SALT LAKE CITY -- Last year's debate over "Holiday trees" instead of Christmas trees and Happy Holidays instead of Merry Christmas is officially over.
The Granite School District is reminding its principals, through a memo, that Christmas has a place in the schools.
State Sen. Chris Buttars famously argued retailers should require employees to say "Merry Christmas" instead of "Happy Holidays" this time last year. But Granite spokesman Ben Horsley says that's not the reason behind the memo.
"This is not an ongoing debate within the district," he says.
Every year, the superintendent sends out the same memo, reminding principals that there's a place for Christmas in the classroom, so long as it's not preaching. For example, if teachers address holiday traditions, there's no reason to exclude Christmas from the discussion.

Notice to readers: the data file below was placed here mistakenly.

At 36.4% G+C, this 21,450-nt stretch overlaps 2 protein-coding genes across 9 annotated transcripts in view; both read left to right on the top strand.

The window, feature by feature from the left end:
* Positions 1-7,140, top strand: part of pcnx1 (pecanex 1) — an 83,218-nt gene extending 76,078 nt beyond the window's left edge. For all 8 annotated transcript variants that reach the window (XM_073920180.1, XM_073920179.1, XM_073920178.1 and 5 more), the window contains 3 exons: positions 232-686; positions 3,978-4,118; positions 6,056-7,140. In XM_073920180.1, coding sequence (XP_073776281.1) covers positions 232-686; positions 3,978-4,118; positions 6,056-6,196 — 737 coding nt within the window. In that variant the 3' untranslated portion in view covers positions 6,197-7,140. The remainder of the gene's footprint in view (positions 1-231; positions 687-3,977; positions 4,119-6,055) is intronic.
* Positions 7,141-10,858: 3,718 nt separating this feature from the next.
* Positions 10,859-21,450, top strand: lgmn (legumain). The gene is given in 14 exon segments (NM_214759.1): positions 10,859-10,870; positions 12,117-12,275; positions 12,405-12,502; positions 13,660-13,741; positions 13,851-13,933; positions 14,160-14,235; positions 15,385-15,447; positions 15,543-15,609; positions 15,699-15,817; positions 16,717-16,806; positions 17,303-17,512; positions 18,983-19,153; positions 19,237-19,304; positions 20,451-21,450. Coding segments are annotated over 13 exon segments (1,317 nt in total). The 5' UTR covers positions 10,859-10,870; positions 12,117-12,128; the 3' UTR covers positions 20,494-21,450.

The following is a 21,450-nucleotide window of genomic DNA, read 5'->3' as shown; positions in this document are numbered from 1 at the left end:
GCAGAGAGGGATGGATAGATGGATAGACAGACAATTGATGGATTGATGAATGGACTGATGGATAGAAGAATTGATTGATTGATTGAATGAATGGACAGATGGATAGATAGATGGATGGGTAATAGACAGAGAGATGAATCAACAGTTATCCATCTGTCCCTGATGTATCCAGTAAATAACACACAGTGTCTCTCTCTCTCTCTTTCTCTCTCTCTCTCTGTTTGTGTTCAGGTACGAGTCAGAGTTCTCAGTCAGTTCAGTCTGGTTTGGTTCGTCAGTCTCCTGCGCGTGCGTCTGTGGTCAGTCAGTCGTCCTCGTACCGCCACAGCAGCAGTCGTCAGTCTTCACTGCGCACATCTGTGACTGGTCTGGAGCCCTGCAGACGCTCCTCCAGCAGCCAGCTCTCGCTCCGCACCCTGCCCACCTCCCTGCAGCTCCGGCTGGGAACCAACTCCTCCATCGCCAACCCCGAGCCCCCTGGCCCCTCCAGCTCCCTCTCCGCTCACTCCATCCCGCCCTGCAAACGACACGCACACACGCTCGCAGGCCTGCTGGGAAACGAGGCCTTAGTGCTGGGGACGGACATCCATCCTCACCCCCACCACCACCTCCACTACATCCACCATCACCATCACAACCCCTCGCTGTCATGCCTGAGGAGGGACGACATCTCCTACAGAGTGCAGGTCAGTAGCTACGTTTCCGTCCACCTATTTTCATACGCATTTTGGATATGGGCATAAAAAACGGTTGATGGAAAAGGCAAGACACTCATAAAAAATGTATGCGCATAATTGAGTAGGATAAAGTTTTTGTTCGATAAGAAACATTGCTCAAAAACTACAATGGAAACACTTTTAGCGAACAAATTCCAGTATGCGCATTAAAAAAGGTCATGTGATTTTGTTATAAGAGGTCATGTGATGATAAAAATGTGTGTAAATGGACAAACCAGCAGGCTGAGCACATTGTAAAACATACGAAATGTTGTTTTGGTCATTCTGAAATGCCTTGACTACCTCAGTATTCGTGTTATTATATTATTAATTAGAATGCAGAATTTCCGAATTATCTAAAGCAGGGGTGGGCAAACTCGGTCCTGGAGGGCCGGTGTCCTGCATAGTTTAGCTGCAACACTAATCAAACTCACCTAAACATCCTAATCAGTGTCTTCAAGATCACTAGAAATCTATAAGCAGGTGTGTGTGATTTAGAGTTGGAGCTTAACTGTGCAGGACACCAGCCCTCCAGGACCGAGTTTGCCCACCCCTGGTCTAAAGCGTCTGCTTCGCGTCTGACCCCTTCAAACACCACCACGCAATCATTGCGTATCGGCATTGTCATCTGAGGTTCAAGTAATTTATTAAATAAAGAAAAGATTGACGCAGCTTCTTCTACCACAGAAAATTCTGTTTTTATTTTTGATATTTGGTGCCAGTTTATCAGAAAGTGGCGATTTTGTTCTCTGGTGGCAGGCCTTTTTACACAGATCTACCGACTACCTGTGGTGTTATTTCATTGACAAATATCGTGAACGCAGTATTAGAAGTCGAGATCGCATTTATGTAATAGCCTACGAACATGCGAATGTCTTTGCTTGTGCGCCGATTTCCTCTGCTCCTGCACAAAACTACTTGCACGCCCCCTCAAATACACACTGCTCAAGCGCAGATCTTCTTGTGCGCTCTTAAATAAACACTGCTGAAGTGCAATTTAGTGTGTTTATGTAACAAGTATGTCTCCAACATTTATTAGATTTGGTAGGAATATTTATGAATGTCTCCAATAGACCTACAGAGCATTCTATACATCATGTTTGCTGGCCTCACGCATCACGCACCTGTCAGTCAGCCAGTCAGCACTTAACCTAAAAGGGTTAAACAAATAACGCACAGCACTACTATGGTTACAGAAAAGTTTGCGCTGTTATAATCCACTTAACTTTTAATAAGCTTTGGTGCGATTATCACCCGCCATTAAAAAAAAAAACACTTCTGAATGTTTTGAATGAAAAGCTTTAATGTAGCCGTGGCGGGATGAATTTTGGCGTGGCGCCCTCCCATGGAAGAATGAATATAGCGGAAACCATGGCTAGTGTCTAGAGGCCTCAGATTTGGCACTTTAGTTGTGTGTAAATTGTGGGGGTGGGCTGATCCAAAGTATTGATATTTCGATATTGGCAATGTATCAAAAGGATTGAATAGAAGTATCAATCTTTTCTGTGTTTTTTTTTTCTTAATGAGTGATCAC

"Talking about the symbols of Christmas is entirely appropriate," Horsley adds, "within the context of certain curriculum."
Teachers aren't being told they have to talk about Christmas, just that they don't have to avoid it, either. The memo goes on to say it's one of the functions of education to "cultivate tolerance, appreciation and respect for one another."
The district's money is where its mouth is -- the lobby of the district offices at 2500 South State St. include not a holiday tree, but a Christmas tree.
You can read the memo for yourself, on the blog of the superintendent, Dr. Stephen Ronnenkamp.